My POW/MIA Donald Martin Cramer
Rank/Branch: W1/US Army
MOS: 100B = Utility/Observation Helicopter Pilot
Unit: 176th Aviation Company, 14th Aviation Battalion, 16th Aviation Group,
23rd Infantry Division (Americal)
Flight Class 70-5/70-3
Date of Birth: 02 August 1947 (Bonne Terre MO)
Home City of Record: Farmington MO
Date of Loss: 22 March 1971
Country of Loss: Laos
Loss Coordinates: 163623N 1063343E (XD666365)
Status (in 1973): Killed/Body Not Recovered
Aircraft/Vehicle/Ground: UH1H #68-15759, total flight hours 1538
Call sign: Minuteman
Other Personnel In Incident:
Walter R. Hall;
Donald P. Knutsen;
Source: Compiled from one or more of the following:
raw data from U.S.Government agency sources, correspondence with POW/MIA families, published
Updated by the P.O.W. NETWORK in 1998 with information provided through the Vietnam Helicopter Pilots Association.REMARKS: CRASH - N EXITS OBS - NO SEARCH -JSYNOPSIS:
The families of the men aboard the UH1H aircraft lost on March 22,1971 were given the following account:
On March 22, 1971, W1 Reginald Cleve,
aircraft commander; W1 John G. Traver, pilot; SP4 Donald P. Knutsen, crew
chief; and Walter R. Hall, door gunner, comprised the crew of a UH1H
helicopter in a flight of five helicopters conducting an emergency resupply
mission when the helicopter burst into flames and crashed.The aircraft was
flying at an altitude of about 5000 feet above sea level in
Savannakhet Province, Laos, when it was
fired upon by a hostile ground force
and an explosion occurred in the cargo compartment.
The helicopter impacted
essentially in one piece and again exploded
and continued to burn. No one
was observed to exit the aircraft, and it was
the opinion of the
investigating committee that no one
could have survived. No rescue attempts
were made due to the heavy concentration
of enemy troops and the aircraft
fire in the area.
A family member of one of the crew
states, "one reason for
our feeling that
he may still be alive is that his craft
was hit, and he radioed to the
leader of the mission that he would be
forced to land. The remainder of the
aircraft went on to deliver their cargoes,
nd as they returned to their
base, they reportedly passed over this site.
They saw (the downed
helicopter) on the ground,
but there was NOT any fire, nor did they see any
of the men around it."
Because thousands of reports have been received that Americans are still
alive in Indochina, and because
distorted stories were given many family
members, particularly relatives of those
men missing in Laos
(where we were
"not at war"),
it is understandable that many family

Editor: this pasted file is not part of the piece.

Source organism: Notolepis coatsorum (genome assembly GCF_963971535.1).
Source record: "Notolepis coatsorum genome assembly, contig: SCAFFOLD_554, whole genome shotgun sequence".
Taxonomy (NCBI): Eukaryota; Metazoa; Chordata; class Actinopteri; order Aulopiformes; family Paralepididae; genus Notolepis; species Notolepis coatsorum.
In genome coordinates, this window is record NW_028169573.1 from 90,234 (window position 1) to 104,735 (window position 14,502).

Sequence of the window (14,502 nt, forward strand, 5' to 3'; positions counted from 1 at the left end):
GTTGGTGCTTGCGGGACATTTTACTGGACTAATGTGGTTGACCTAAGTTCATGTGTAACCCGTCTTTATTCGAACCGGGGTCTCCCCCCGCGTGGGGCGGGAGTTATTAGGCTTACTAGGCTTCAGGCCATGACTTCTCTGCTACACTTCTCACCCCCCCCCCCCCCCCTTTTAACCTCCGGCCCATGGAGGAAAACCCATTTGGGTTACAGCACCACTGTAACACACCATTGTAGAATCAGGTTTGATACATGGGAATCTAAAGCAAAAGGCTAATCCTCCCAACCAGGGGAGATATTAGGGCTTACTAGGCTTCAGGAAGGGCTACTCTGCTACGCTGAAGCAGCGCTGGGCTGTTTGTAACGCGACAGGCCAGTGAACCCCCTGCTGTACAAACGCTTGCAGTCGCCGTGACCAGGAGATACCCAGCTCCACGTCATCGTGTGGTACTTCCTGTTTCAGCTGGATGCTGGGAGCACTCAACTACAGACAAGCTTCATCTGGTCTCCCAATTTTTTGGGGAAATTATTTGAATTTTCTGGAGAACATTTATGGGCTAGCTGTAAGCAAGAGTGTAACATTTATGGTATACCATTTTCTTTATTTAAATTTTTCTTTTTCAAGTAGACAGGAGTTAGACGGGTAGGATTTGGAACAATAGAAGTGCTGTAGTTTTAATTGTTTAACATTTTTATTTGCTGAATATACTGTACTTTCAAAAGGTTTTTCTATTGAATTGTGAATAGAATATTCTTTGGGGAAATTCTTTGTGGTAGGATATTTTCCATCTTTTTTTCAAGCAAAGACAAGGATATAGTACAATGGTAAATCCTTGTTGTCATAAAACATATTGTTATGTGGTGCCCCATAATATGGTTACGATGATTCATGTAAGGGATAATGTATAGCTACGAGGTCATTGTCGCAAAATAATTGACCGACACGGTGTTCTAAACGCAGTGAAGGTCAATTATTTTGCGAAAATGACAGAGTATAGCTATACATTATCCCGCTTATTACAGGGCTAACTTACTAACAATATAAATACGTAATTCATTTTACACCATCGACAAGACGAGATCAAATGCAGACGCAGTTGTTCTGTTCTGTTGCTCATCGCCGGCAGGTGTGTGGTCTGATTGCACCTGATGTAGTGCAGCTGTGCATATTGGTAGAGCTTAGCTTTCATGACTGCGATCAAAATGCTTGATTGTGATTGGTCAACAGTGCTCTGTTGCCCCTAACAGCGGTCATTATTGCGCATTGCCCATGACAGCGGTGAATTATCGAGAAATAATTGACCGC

members have lost faith
in what they are told about the fates of their men.
Experts believe that
hundreds of Americans may be alive today
Asia as captives. The crew aboard the
UH1H lost that day in May 1971 could
be among them. Surely they expected
that they might be injured or killed.
The thought that they might be abandoned
probably never crossed their
minds.What are we doing to bring these men home?
Cleve's family received little information regarding his loss over the
years. His wife, after PFOD hearings,
eventually remarried and raised a
family, her loss buried deep within her.
Cleve's father in law, a WWII
veteran, knew the terrors that war held for
his son-in-law. His admiration
for Cleve never waned.
At Thanksgiving dinner, 1998 the members of his
family were astounded to find out that
in the 80's reports of pictures of
Cleve's dogtags had been received by the USG, and mentioned in Nigel
Cawthorn's book, BAMBOO CAGE.
Other post-war reports found in the LOC were
just as shocking to them. The recently discovered information has given them
new direction and renewed incentive to find out what truly happened to
Reginald David Cleve.
International Adoption Team Leader
Rank/Branch: W2/US Army
Unit: C Troop, 2nd Squadron, 17th Cavalry, 101st Airborne Division
Date of Birth: 12 January 1946 (Columbus OH)
Home City of Record: St. Louis MO
Date of Loss: 05 January 1971
Country of Loss: South Vietnam/Over Water
Loss Coordinates: 161657N 1073102E (ZD060160)
Status (in 1973): Missing in Action
Other Personnel in Incident: SP4 Ronnie Vago Rogers (killed, body recovered)
Source: Compiled from one or more of the following: raw data from U.S.
Government agency sources, correspondence with POW/MIA families,
published sources, interviews. Updated by the P.O.W. NETWORK in 1998.
SYNOPSIS: At 0210 hours on January 5, 1971, CW2 Donald M. Cramer, pilot of
an AH1G (tail #67-16083), departed the Hue/Phu Bai Airfield on a training
flight mission with SP4 Ronnie V. Rogers aboard. No contact was established
after takeoff. When the aircraft failed to return within a reasonable time,
efforts were made to establish radio contact. After checking all airfields
and contact bases in the area, an aerial search was initiated at 1640 hours,
and lasted until dark.
On January 8, SP4 Roger's body was found on the beach. The search shifted
primarily into the coastline areas until about January 20, with no sightings
of the aircraft or of CW2 Cramer.
Because it was determined that Rogers had drowned, it was assumed that the
aircraft departed its destination (a fire base), and crashed into the South
China Sea. CW2 Cramer was never found. He was listed Missing in Action.
Whether Cramer drowned as Rogers did on January 5, 1971, may never be
learned. The U.S. Army, believing there was a chance he survived, did not
declare him officially dead for over four years, and then only in general
administrative "presumptive findings of death" which were sought for all
As the years pass, and more and more reports are received indicating that
many Americans are still alive in Southeast Asia, one must wonder if CW2
Cramer is one of those said to be alive. If he is, what must he be thinking
Richard T. Rannells
International Adoption Team Leader
Missouri POW/MIA or KIAs